Coronary artery disease

Also known as coronary heart disease and ischaemic heart disease (IHD)

Coronary artery disease (CAD) is the most common type of heart disease and happens when the arteries that supply blood to your heart muscle (the coronary arteries) become hardened and narrowed. A gradual blockage can result in angina. A sudden or severe blockage can cause a heart attack or cardiac arrest.

On this page, you can find the following information:

Key points

  1. Coronary artery disease and stroke are the number one causes of death and disability in New Zealand.
  2. One in 20 adults have been diagnosed with heart disease. That's more than 165,000 New Zealand adults.
  3. Every 90 minutes a New Zealander dies from heart disease. Many of these deaths are premature (the person dies too early) and could be prevented. 
  4. You can reduce your risk by being smokefree and physically active, eating heart healthy foods, keeping to a healthy weight and having your blood pressure and cholesterol checked. 
  5. If you are 35 or older, check the age you should start having a heart check.

What are the causes of coronary artery disease (CAD)?

The narrowing of the coronary arteries can be due to the buildup of cholesterol and other material, called plaque, on their inner walls. This build-up is called atherosclerosis. As it grows, less blood can flow through the arteries. As a result, the heart muscle can't get the blood or oxygen it needs. This can lead to angina (chest pain) or a heart attack.

Most heart attacks happen when a blood clot suddenly cuts off the hearts' blood supply, causing permanent heart damage. Over time, CAD can also weaken the heart muscle and contribute to heart failure and arrhythmias.

  • Heart failure means the heart can't pump blood well to the rest of the body.
  • Arrhythmias are changes in the normal beating rhythm of the heart.

What increases my risk of coronary artery disease?

There are a number of factors that are known to increase your risk of CAD. Some risk factors you can’t do anything about. These include age, ethnicity, gender, personal or family history of heart attack or stroke. 

Other risk factors you can change and making these changes can have a huge impact on your heart health and general wellbeing. Your risk of developing CAD is significantly increased if you: 

Are you at risk of heart disease? Find out with our heart risk assessment

When should I start having heart checks?

The age when you are advised to start having heart checks changes, depending on your age, ethnicity and other risk factors.

1. South-Asian peoples: Indian, including Fijian Indian, Sri Lankan, Afghan people, Bangladeshi, Nepalese, Pakistani, Tibetan
2. Family history: parent, brother or sister
3. Overweight: BMI ≥ 30 or weight around your tummy (waist circumference ≥ 102 cm in men or ≥ 88 cm in women)
Men Women
If you have no known risk factors
  • 45 years
  • 55 years
If you are Māori, Pasifika or South Asian1
  • 30 years
  • 40 years

If you have the following risk factors:

  • you smoke
  • you have a family history of diabetes, high cholesterol, heart attack or stroke2
  • you have gestational diabetes (diabetes during pregnancy) or prediabetes
  • you are overweight3
  • you have kidney disease
  • you have high blood pressure or cholesterol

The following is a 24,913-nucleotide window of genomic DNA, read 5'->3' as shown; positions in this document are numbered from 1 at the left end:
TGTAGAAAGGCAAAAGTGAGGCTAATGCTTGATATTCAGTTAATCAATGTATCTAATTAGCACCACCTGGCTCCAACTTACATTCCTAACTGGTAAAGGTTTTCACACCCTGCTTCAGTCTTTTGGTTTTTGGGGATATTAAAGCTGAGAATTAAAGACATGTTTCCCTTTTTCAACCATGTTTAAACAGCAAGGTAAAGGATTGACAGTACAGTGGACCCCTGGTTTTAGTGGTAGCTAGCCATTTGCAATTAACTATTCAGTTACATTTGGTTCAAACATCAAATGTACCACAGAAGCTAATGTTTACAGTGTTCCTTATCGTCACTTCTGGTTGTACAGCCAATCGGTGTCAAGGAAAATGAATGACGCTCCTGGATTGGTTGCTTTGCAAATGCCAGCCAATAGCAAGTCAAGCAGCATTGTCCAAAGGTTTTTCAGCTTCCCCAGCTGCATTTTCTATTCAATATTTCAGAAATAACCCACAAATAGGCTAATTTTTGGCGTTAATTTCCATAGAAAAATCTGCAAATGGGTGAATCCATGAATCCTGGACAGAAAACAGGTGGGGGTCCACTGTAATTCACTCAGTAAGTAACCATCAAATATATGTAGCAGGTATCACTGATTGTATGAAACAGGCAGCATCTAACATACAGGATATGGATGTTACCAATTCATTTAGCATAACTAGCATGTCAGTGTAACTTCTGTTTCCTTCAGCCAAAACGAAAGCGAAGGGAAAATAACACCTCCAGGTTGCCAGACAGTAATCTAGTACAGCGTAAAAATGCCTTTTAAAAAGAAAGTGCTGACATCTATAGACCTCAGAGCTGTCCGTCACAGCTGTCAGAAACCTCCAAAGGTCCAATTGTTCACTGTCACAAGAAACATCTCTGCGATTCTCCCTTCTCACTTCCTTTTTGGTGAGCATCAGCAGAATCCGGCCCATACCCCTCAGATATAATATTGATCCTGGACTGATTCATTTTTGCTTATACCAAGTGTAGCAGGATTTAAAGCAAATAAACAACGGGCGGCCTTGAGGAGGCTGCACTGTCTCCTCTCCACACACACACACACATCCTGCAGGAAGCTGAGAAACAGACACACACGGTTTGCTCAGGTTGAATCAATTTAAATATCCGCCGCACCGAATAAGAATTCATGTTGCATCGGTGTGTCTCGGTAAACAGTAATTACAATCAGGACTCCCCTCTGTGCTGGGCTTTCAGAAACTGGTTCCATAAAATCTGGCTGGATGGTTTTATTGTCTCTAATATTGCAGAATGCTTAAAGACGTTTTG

• you have previously had heart trouble or stroke
  • you have a heart condition such as atrial fibrillation.
  • 35 years
  • 45 years
If you have diabetes (type 1 or 2)
  • As part of your yearly diabetes review (both men and women)
If you have schizophrenia, major depressive disorder, bipolar disorder or other severe mental illness
  • 25 years (both men and women)

What’s my risk of having a heart attack or stroke?

If you are 35 or older, check at what age you should start having a heart check.

Your doctor or nurse can help your work out what your current risk is and what you can do to lower your risk.

They will help you will identify what things in your life (risk factors) might be putting you at risk for a heart attack, stroke, or of developing diabetes.

Your risk is an estimate of how likely you are to have a heart attack or stroke in the next five years. If you have a 10% risk, this means that if there were 100 people with the same risk as you, we'd expect 10 of them to have a heart attack or stroke in the next 5 years.

How can I lower my risk of CAD?

No matter how high or how low your risk of heart disease is, there are always choices you can make to manage your risk and improve your heart health. 

Even a small change can have a positive impact on your risk of heart attack and stroke. The more you change the better. 

Learn more about:  

There are choices you can make today to better manage your coronary artery disease.

Learn more 

What happens during a heart attack? Heart Foundation, NZ 


  1. Ischemic heart disease National Heart, Lung, and Blood Institute, US
  2. What's my risk of a heart attack or stroke? Heart Foundation, NZ 

Reviewed by

Dr Hari Talreja is a renal physician/hypertension specialist with advanced training from Canada and a master’s degree from Harvard University in the USA. He is one of the very few American Society of Hypertension-certified hypertension specialists in New Zealand. He is the clinical lead for transplantation, hypertension and clinical research at Counties Manukau Health. He also practises at Ormiston Specialists Centre, Flatbush and Gilgit Road Specialist Centre, Epsom.
Credits: Health Navigator Editorial Team. Reviewed By: Dr Hari Talreja, Specialist Renal and Hypertension Services, Auckland Last reviewed: 22 Feb 2020